I work a lot with energy here, and energy is input/output. If you put in negative, you will receive negative. And while it is a vulnerable spot to sit in positivity and expect nothing but great things, you can also prepare yourself to bounce back from the negative (if it happens) with all of the inner work you continue to do. Don’t let your fairy tales rule you. Don’t let make-believe monsters manifest in reality. Live in a positive light, and stay witchy ( *)

Triggers

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To kind of piggy-back on the 3-parter I just finished, I want to step in and discuss triggers. Throughout my exercise in clarity and empowering myself to make the right decision in my everyday dealings, I started to notice all of the triggers that got me to the fork in the road in the first place.

Triggers are anything that can send you into a spiral. You are the loaded gun, and the trigger creates the explosion. Everyone has them, and recognizing them will help you have more control over your actions and emotions.

Triggers are insanely important within the realm of addiction. No matter in what stage of my addiction, certain triggers would bring me to need to fill myself up with my substance of choice. Those triggers that seemed to be most effective were comments from people I may or may not have misconstrued, a let down (like a lost job), comparing myself to people on TV or magazines, or even something as simple as location. But even if you’ve never experienced an addiction per se, look at some of your habits and see what comes before your need to act them out.

Triggers are creatures of habit. They come from our brains natural conditioned responses to save us from what it thinks is harmful. They are learned. If some girl says that you look fat in that skirt, and you went to throw up your lunch after so you could feel better, your brain starts to think that, in order to feel good after feeling bad, you need to throw up your lunch. If you keep doing this with the same effect, you are training yourself against yourself. You are teaching your brain bad habits, but that doesn’t mean you can’t UNteach it.

The Ace of Swords represents your mental force. It represents using your intellect to analyze the situation. Everyone possesses the ability to do this, but you must exercise this muscle. This starts with recognizing your triggers, and then doing what you need to help retrain your brain. If, for you, that looks like avoiding a certain route to work to help quit smoking, repeating a mantra to help you shift focus from a rude comment, filling your life with hobbies so you don’t reach for that fourth drink, or calling your sponsor instead of reaching for (insert paraphernalia here) then do it! There’s no right or wrong answer with triggers. Every journey is tailor made. But in order to embark on it, you have to make the decision to do the work. I invite you to try the exercise I did below and see what you find. It could be the first day you see things clearly. Stay witchy, friends ( *)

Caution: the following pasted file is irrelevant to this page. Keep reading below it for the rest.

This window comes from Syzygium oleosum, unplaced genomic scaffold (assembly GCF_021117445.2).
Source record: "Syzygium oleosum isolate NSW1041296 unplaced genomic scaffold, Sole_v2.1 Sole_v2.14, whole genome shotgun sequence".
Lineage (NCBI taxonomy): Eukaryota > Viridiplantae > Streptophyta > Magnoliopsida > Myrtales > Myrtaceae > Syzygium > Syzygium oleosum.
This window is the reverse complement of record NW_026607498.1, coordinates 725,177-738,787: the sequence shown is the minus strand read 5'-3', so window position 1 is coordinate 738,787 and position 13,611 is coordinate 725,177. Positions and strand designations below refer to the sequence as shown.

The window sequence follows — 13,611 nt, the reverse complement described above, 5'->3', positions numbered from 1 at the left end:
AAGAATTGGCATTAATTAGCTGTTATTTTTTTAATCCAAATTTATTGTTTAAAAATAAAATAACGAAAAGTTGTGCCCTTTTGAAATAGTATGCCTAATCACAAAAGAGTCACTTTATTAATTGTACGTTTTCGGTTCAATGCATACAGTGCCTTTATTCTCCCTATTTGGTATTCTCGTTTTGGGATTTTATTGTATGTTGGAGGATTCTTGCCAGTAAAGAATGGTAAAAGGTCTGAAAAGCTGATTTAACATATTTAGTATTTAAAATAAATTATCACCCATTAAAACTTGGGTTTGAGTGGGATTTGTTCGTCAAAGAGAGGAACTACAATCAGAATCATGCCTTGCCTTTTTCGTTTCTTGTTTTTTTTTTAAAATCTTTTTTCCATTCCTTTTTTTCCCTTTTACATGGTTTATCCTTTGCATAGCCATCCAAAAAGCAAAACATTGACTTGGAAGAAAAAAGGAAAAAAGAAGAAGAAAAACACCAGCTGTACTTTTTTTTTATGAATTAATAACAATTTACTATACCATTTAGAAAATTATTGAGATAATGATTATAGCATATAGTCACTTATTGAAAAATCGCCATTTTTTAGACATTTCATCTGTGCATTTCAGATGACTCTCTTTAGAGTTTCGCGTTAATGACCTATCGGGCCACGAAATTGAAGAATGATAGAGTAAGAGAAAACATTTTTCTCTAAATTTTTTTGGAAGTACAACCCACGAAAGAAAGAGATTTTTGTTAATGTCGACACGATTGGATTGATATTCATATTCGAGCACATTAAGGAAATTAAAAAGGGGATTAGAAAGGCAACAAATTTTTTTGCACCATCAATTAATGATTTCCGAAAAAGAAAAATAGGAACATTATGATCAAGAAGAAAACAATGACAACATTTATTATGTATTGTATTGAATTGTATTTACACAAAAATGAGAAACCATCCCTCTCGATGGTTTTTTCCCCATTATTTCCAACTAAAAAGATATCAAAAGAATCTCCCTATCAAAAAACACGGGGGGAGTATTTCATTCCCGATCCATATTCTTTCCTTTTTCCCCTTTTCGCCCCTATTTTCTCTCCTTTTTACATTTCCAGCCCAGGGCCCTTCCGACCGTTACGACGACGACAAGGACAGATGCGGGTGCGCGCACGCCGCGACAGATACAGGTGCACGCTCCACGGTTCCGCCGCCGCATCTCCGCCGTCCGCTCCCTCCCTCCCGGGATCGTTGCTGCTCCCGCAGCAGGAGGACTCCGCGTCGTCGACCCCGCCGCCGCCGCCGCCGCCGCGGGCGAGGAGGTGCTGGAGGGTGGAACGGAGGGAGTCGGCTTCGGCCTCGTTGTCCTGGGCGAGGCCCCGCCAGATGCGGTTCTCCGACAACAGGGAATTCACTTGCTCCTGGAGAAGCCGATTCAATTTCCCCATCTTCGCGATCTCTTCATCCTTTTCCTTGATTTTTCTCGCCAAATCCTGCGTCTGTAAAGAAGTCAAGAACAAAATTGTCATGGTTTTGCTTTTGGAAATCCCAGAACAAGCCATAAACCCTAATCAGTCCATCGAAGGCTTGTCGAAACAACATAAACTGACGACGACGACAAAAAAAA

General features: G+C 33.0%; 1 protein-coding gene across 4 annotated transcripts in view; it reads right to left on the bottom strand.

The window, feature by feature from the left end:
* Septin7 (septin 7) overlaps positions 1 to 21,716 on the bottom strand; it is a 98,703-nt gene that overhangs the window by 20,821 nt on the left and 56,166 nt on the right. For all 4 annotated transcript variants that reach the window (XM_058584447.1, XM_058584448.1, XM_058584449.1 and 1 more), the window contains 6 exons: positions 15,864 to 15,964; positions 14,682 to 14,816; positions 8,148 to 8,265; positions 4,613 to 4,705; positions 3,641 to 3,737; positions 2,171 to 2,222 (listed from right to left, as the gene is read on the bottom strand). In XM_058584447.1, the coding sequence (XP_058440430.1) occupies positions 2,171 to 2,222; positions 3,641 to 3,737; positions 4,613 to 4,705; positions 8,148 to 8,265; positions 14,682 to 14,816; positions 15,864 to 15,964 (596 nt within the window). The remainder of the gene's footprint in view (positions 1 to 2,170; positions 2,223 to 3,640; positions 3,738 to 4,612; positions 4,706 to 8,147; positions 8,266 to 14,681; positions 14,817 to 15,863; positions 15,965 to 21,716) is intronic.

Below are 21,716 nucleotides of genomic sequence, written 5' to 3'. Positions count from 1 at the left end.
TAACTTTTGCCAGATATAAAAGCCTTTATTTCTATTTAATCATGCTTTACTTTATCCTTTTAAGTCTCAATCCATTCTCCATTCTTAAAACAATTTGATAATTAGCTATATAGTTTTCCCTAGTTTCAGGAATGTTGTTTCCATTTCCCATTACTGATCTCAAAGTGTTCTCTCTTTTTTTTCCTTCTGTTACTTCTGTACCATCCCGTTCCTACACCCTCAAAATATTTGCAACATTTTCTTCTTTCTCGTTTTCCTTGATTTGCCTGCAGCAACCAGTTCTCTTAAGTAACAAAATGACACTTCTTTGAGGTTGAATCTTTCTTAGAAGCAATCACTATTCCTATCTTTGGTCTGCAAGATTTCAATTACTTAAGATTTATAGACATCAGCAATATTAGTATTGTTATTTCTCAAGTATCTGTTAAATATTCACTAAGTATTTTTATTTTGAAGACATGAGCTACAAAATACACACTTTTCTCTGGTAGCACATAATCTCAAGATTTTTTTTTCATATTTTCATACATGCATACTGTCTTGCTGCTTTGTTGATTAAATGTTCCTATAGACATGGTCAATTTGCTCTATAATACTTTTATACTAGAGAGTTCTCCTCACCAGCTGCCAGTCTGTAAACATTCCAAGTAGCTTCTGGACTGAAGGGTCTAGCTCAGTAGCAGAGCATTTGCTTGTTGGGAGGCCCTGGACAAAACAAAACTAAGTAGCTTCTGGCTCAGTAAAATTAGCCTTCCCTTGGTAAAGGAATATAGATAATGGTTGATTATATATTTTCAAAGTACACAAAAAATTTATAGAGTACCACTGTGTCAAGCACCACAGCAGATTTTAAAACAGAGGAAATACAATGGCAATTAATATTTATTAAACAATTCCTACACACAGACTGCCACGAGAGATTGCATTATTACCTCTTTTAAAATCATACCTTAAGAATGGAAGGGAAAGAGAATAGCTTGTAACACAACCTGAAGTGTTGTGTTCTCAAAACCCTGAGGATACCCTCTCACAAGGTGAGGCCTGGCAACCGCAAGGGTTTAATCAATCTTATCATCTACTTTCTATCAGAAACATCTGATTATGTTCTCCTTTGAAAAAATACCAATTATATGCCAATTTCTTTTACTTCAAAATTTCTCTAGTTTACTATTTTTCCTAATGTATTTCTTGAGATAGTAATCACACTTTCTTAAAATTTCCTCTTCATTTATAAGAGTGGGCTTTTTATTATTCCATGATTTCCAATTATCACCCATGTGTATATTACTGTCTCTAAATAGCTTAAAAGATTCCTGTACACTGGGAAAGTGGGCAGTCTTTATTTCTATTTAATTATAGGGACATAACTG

Love and Vulnerability

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Your task is not to seek for love, but merely to seek and find all the barriers within yourself that you have built against it.

– Rumi
Being vulnerable is terrifying. But it only becomes terrifying once you’ve been hurt or rejected. When you were a child, you were bold and unabashed. Shameless. Unafraid. But over time, we become more and more sensitive to peoples reactions, and when those reactions are geared towards us, they have an impact on our being. Especially if they are negative.
Through our interactions with people, we take on a lot of their emotions as sensitive animals. If someone says something to us that we perceive as offensive, we start looking as our past actions to think of why they would say such a thing. We dissect OURSELVES instead of thinking of what might happened in their head to yield such a response. We create these stories to support our pain and embarrassment and they become our truth.
Similarly, in relationships, if our partner doesn’t respond to our vulnerabilities they way we want them to, we shrink up and create walls. We think “Well that wasn’t the desired reaction, so I should stop doing what I did so I can control the situation.”
Instead of being proud of showing up in a vulnerable way and creating a dialogue, we shrink up out of trauma and create barriers that inhibit us from true intimacy.
Barriers are a natural response. They signify what we need for survival. They protect us. Unfortunately, though, in order to have a truly deep connection with someone, we have to take emotional risks. Which is so scary. But its necessary.
Relationships exist in a give and take environment. You will only gain what you can give out. You will only inspire vulnerability in someone if you can offer some to the table. And sometimes it won’t work in your favor, which is the huge risk. But when it does, it is highly rewarding. Stay risky and stay witchy ( *)